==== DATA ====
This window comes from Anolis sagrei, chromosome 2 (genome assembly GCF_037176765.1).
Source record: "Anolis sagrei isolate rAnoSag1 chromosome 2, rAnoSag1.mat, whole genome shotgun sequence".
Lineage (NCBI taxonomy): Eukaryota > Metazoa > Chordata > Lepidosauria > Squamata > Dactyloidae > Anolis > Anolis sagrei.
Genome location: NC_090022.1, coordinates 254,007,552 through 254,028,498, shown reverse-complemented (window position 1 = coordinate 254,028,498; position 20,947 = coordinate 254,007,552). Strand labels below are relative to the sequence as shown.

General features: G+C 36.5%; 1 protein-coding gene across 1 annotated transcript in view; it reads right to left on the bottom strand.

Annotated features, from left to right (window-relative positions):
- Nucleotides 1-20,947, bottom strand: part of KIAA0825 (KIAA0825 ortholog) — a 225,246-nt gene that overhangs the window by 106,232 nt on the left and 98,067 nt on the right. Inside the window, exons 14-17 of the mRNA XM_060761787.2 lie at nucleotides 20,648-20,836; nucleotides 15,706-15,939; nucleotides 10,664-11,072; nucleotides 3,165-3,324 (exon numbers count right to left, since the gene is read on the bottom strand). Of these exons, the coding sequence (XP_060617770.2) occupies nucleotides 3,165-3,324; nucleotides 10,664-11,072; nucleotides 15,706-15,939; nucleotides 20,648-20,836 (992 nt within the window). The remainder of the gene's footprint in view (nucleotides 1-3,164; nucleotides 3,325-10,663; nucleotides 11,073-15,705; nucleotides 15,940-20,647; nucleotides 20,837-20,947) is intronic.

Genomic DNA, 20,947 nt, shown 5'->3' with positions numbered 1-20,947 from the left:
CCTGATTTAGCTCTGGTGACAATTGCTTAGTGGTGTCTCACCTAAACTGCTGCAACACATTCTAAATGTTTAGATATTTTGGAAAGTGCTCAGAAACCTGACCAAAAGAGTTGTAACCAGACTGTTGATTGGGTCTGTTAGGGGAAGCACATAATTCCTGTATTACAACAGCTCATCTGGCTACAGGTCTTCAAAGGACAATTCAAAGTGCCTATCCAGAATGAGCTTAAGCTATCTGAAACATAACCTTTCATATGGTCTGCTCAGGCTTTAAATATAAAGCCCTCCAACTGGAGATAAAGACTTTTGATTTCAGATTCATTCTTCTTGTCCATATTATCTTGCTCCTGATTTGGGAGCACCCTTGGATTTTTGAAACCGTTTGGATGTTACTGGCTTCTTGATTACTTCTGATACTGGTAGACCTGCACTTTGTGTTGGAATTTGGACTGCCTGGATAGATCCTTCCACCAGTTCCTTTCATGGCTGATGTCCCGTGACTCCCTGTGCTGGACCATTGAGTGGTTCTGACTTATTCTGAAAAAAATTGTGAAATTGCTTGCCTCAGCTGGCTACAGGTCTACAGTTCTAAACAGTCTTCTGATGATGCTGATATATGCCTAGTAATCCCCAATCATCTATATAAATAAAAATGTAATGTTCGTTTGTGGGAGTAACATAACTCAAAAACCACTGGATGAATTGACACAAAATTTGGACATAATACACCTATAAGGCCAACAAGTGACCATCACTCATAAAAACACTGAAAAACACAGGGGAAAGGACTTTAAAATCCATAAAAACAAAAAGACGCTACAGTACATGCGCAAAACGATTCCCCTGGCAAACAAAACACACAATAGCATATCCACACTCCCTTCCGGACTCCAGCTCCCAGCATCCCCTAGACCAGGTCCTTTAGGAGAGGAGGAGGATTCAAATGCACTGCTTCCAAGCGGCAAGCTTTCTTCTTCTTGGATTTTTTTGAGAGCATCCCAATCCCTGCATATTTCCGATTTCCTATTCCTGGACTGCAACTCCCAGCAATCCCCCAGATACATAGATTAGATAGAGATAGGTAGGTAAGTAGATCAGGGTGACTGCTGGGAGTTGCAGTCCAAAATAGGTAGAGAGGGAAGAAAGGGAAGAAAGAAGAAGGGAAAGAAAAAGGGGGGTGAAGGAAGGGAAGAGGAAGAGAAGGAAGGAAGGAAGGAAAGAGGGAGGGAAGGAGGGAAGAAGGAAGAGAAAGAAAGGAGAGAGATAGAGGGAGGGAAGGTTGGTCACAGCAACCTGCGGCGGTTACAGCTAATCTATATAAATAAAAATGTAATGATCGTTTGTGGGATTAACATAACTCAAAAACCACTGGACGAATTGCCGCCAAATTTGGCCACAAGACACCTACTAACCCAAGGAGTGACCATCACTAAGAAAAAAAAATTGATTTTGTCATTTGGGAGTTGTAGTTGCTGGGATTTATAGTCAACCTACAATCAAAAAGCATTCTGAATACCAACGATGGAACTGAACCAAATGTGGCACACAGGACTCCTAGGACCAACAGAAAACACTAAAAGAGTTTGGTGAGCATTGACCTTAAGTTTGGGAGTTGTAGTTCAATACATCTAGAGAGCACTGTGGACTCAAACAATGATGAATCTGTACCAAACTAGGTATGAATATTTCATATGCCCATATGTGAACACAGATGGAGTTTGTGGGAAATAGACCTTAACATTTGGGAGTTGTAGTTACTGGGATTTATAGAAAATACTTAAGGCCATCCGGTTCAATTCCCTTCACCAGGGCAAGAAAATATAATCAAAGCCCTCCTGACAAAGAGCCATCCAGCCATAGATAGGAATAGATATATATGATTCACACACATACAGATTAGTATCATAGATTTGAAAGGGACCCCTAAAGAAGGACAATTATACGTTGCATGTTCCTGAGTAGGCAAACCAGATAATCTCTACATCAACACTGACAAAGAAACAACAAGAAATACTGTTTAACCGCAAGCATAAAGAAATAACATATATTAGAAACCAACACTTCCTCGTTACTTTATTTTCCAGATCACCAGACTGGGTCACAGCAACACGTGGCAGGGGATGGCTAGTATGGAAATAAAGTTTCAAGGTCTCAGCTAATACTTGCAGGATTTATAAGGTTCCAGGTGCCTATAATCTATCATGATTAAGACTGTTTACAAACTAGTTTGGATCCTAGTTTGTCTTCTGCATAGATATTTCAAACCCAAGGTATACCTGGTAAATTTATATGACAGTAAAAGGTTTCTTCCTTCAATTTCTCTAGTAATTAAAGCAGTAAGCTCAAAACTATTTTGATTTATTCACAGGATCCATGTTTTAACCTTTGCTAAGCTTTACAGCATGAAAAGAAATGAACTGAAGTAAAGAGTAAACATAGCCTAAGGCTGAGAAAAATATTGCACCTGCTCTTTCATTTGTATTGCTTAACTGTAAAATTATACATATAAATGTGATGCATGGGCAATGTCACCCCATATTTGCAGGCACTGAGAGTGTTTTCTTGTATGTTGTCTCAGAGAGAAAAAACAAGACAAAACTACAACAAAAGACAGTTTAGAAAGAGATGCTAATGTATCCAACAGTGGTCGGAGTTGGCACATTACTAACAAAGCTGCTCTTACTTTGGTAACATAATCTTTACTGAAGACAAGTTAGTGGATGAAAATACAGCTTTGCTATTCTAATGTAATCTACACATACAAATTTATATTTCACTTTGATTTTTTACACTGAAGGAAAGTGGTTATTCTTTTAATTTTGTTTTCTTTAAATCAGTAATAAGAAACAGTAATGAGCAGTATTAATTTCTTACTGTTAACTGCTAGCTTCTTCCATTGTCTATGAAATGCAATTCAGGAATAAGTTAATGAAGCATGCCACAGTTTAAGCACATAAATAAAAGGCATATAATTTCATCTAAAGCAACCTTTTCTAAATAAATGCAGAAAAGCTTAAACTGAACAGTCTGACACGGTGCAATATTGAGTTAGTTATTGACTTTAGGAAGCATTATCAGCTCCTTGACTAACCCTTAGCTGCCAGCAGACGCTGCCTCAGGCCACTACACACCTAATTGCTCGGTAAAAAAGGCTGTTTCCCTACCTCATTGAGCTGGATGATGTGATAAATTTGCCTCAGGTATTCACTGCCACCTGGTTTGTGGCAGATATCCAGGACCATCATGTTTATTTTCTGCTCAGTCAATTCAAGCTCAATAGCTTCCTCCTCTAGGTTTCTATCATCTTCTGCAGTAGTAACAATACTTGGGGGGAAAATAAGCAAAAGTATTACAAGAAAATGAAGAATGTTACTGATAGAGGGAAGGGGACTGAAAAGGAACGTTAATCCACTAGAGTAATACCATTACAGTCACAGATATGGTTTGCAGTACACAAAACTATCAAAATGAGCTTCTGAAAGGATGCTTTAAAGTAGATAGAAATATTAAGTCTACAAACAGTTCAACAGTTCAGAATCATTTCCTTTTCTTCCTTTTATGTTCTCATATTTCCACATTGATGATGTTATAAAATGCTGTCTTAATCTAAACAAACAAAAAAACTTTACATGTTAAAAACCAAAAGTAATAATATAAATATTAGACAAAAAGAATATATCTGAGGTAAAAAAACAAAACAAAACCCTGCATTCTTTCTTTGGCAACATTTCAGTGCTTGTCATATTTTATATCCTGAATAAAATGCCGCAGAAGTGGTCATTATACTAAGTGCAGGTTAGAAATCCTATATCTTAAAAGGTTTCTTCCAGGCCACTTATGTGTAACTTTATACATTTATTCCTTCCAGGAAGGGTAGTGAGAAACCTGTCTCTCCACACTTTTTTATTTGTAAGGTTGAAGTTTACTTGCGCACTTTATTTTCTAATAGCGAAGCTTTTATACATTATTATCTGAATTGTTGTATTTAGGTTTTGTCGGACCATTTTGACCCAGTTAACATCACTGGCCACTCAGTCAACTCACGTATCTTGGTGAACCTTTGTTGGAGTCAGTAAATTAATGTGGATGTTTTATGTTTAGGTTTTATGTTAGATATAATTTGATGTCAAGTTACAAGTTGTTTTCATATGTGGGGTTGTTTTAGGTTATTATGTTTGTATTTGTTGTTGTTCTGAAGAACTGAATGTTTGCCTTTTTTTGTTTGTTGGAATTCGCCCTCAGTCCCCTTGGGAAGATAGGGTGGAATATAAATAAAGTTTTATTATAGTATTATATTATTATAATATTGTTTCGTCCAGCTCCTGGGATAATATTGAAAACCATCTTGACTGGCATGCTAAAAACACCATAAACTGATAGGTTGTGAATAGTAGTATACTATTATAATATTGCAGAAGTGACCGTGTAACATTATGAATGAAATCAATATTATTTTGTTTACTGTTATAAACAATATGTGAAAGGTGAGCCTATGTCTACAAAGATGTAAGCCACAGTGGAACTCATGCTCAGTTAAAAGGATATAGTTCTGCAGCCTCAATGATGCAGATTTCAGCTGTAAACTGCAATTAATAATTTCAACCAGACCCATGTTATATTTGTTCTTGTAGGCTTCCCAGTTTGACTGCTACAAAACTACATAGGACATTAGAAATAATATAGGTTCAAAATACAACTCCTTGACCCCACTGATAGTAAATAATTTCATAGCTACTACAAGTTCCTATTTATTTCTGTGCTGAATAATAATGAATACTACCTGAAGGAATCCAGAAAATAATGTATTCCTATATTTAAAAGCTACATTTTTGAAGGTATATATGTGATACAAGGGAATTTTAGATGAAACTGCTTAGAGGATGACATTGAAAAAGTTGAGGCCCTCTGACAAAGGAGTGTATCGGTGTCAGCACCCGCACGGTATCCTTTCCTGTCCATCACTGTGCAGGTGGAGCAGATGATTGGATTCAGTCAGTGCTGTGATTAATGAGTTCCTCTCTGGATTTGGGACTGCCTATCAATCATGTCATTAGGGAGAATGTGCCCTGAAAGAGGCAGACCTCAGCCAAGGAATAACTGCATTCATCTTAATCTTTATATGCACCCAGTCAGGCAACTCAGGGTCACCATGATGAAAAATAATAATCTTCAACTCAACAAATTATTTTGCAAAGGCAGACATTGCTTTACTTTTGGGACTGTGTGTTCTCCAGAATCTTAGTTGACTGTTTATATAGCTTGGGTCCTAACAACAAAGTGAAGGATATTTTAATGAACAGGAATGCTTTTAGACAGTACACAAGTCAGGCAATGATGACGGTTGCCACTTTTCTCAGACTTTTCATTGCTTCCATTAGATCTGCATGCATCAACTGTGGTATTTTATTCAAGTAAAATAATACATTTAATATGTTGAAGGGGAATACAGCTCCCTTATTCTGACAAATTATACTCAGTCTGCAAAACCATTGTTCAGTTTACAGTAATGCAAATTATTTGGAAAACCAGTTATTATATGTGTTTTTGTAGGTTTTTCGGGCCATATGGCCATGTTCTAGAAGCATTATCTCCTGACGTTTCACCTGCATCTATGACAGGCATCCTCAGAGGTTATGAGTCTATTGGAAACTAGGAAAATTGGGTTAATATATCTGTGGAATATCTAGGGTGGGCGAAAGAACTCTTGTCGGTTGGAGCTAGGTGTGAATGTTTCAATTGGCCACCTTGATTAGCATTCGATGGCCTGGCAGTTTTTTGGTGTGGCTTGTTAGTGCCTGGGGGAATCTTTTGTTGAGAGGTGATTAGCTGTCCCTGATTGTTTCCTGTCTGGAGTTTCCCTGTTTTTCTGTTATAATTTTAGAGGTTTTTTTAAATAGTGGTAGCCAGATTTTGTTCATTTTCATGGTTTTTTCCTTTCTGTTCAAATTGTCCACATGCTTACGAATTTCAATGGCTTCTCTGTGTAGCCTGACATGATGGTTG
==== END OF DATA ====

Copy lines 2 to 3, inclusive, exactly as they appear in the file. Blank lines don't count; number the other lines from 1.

Source record: "Anolis sagrei isolate rAnoSag1 chromosome 2, rAnoSag1.mat, whole genome shotgun sequence".
Lineage (NCBI taxonomy): Eukaryota > Metazoa > Chordata > Lepidosauria > Squamata > Dactyloidae > Anolis > Anolis sagrei.